And then you have Balenciaga offering something to sit on too. Their chair is actually a bench. It is part of the brand‘s Art in Store output, made of deadstock fabrics (essentially remnants), Wood is used too, which likely makes the bench steadier. Up close, it is hard to see it as anything more than a pile of fabric, something a karung guni man with used clothes he can‘t sell might assemble in his free time to better organise his storage space. But this bench is the handiwork of the Dutch designer Tejo Remy, who is also an award-winning creative at Droog Design. The bench is available in three sizes, and different fabrics. The one pictured—‘Large Bench’— is priced at a staggering S$63,600. You can view it at the Paragon store.
Are these pieces of furniture that covetable or are buyers hoping to acquire them as investment pieces since they come in extremely limited pieces (there are reportedly 400 pieces of the BV chairs, which is still a small number). Is there hope that one day these chairs will be as rare and expensive as the almost-mythical Comme des Garçons furniture? Rei Kawakubo designed some chairs too—for her stores in Tokyo and Paris in 1983. They were used as props and were not made to be practicable. Yet, there was sufficient interest in them and limited-edition production ensued. In fact, a furniture store opened in the late ’80s in Place du Marché Saint-Honoré, Paris. It isn’t known how well the pieces faired, but the store eventually closed to make way for the brand’s perfume shop. Some of us do remember the CDG furniture. And that is clearly enough for them to qualify as grail.
Or, when the contents of the Vogue Closet fell onto a street in New York
Serena Williams opening Vogue World with an uninspired stroll
On the Vogue website, there was a black-and-white digital clock that had been ticking for days, counting down to an event that the brand/magazine did not describe in detail, possibly so that curiousity about it could be kept burning. Even Anna Wintour was mum about Vogue World: New York, as it is called, only hinting in the recently shared video 73 More Questions with Anna Wintour that it would involve lots of clothes, so much, in fact, that it required the “Vogue army” to organised them. Not even the venue was disclosed (was it even an IRL event?). It did eventually happen last night (New York time) on a street in Manhattan’s Meatpacking District, a now-“glamourous” hipster neighbourhood (its name gives you an idea of what it was before) that is sandwiched between Chelsea to its north and the West Village in the south. Much of the streets here are paved with cobblestones made of Belgian blocks. That Vogue would stage an event down here on streets that could be high heels’ enemy, rather than at some place glitzier and carpeted is perhaps indication that the magazine is making itself—and the brand—a lot more accessible.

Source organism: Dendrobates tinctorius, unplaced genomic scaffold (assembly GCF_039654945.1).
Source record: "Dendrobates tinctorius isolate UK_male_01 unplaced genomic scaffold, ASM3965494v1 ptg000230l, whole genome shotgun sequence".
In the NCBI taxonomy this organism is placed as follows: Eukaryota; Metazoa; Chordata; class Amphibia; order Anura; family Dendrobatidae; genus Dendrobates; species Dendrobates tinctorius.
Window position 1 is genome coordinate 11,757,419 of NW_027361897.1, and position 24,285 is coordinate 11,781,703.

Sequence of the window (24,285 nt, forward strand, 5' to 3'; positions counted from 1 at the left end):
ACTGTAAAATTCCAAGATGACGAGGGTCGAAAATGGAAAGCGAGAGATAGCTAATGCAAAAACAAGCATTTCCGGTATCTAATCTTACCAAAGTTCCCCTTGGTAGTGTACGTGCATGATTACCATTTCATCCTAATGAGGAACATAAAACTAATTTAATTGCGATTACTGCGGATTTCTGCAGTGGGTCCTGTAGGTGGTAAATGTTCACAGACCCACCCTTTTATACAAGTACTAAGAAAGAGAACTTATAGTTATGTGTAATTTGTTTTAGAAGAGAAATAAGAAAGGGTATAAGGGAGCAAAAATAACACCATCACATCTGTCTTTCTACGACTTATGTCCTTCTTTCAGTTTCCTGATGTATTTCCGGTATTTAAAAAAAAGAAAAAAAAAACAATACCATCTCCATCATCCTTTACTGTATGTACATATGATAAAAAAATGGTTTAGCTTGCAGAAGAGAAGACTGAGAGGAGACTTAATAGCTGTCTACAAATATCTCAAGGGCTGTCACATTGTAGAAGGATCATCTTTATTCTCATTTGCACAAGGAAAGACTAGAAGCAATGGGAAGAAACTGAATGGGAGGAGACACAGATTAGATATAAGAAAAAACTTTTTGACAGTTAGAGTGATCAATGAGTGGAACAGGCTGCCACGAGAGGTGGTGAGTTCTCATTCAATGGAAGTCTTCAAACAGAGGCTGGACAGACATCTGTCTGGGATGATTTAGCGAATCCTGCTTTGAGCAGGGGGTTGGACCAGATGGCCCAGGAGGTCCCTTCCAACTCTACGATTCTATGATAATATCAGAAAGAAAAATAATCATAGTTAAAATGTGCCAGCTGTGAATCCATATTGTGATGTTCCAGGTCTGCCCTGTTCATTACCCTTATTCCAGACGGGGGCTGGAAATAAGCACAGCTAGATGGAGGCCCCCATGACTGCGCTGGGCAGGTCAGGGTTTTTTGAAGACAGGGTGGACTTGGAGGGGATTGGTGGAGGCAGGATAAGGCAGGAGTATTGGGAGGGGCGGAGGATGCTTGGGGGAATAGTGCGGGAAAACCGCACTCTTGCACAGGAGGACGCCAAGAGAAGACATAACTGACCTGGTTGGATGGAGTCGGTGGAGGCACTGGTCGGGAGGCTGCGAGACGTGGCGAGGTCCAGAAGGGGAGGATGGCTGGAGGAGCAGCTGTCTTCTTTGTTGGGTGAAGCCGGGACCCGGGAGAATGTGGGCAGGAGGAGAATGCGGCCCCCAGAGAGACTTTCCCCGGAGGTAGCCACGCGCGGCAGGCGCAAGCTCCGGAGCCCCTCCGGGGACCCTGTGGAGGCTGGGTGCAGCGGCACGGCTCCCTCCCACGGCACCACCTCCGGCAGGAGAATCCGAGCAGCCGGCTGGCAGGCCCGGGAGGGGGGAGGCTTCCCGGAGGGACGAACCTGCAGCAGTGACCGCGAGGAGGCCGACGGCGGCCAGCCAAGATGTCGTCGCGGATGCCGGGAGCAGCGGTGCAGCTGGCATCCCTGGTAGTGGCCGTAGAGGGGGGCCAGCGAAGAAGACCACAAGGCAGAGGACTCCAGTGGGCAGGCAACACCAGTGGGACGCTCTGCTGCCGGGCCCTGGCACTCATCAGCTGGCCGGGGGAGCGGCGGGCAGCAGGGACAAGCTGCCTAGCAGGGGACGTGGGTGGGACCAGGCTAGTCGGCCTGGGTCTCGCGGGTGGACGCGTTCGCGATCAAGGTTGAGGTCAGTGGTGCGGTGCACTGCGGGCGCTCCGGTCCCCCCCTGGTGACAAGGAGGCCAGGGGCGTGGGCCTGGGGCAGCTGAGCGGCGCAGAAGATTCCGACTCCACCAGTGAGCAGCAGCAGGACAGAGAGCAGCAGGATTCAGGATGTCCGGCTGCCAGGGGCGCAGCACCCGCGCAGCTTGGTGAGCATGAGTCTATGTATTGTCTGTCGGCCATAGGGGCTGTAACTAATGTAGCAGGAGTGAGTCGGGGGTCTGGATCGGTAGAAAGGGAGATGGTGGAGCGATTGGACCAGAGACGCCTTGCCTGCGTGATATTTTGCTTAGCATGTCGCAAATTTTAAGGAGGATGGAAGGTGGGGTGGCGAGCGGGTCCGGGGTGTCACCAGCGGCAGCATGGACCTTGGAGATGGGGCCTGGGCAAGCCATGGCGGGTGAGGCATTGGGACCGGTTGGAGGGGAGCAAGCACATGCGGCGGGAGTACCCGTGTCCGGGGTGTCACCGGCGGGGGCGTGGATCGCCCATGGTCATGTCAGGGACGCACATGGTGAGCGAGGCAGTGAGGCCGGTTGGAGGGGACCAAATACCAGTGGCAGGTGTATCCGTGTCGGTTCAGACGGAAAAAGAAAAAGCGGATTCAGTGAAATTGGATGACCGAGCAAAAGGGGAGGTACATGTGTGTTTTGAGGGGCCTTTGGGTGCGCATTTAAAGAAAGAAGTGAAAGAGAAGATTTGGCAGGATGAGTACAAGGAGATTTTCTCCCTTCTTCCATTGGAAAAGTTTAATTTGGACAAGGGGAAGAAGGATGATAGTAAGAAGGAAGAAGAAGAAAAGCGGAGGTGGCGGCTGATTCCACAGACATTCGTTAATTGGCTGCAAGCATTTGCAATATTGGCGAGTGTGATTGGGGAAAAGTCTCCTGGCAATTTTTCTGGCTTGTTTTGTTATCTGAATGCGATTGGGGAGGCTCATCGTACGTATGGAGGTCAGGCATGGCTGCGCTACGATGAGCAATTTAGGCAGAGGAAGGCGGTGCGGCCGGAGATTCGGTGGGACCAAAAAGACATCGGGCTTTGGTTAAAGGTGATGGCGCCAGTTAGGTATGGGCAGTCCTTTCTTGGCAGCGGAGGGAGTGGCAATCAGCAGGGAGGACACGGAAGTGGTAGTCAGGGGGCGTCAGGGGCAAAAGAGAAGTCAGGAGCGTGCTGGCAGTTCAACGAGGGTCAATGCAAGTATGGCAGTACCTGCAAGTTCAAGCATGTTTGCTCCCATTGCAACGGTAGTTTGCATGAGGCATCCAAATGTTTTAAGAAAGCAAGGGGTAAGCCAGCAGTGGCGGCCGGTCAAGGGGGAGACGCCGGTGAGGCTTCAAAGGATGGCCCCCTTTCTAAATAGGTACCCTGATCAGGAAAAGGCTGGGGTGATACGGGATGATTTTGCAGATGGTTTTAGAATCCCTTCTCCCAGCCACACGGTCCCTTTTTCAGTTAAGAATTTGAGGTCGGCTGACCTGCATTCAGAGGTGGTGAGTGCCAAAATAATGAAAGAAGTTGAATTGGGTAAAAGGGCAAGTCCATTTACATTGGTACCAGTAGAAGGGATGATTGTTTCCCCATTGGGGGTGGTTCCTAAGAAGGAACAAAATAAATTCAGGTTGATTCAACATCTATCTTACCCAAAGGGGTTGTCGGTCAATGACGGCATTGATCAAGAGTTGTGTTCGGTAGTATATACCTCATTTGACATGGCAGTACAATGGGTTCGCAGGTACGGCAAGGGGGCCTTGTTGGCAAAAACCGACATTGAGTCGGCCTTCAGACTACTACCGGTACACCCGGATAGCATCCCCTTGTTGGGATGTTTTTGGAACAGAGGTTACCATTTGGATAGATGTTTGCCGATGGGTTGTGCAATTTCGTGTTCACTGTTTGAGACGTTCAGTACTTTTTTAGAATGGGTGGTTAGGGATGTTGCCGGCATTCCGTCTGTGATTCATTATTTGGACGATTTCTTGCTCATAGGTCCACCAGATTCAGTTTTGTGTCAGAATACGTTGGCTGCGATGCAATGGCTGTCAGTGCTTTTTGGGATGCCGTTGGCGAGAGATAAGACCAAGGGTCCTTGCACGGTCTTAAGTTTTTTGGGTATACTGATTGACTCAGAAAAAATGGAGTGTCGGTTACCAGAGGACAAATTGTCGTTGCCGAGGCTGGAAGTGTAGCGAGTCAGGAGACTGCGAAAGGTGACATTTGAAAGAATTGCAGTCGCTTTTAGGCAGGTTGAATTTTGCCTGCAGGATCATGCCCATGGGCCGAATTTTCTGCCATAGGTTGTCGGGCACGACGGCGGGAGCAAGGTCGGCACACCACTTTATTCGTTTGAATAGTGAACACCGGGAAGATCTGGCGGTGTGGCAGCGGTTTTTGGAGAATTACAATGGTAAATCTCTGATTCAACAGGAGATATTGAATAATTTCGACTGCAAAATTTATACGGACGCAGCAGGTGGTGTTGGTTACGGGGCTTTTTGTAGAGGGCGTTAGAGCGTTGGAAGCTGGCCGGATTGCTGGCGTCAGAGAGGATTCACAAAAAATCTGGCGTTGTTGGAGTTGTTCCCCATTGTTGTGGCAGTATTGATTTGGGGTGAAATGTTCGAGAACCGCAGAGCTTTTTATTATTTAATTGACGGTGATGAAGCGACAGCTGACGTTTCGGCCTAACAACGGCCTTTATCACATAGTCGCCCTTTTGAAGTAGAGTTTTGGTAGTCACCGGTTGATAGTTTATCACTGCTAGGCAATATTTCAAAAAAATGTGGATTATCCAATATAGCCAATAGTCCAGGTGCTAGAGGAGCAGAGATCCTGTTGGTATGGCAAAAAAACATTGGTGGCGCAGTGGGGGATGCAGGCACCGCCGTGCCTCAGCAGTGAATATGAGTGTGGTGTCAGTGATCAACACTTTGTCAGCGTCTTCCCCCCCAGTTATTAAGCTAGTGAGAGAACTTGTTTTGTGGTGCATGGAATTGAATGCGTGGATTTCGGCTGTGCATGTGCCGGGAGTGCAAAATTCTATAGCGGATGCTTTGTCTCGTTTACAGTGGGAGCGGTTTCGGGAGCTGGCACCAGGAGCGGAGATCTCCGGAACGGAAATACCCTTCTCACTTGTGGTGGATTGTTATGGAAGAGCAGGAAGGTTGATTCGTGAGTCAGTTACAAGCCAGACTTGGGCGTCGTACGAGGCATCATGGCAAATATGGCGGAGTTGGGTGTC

It described Vogue World as a “first-of-a-kind event” and a “global” one. Although staged in New York, it was live-streamed to the rest of us nowhere near that part of the city. The show was also a celebration of the magazine’s 130th year. On account of that, it had to be big and boisterous. (And no one more so than Kanye West, who arrivedlate enough that, while walking to his seat, he was mistaken as a model.) The show was prefaced—somewhat inexplicably—by a group of runners exercising their legs in the dim light, some with what appeared to be flags flapping behind them, like capes. Then it opened with Vogue’s September-issue cover girl Serena Williams in Balenciaga cape and dress, who looked like she was not quite thrilled to be on the runway, sauntering while a voiceover of her saying how she wants to be remembered could be heard over the apt soundtrack of Arthur Russell’s This is How We Walk on the Moon.
‘Sports couture’ at Vogue World
Brooklyn Beckham and his wife Nicola Peltz enjoying themselves on the runway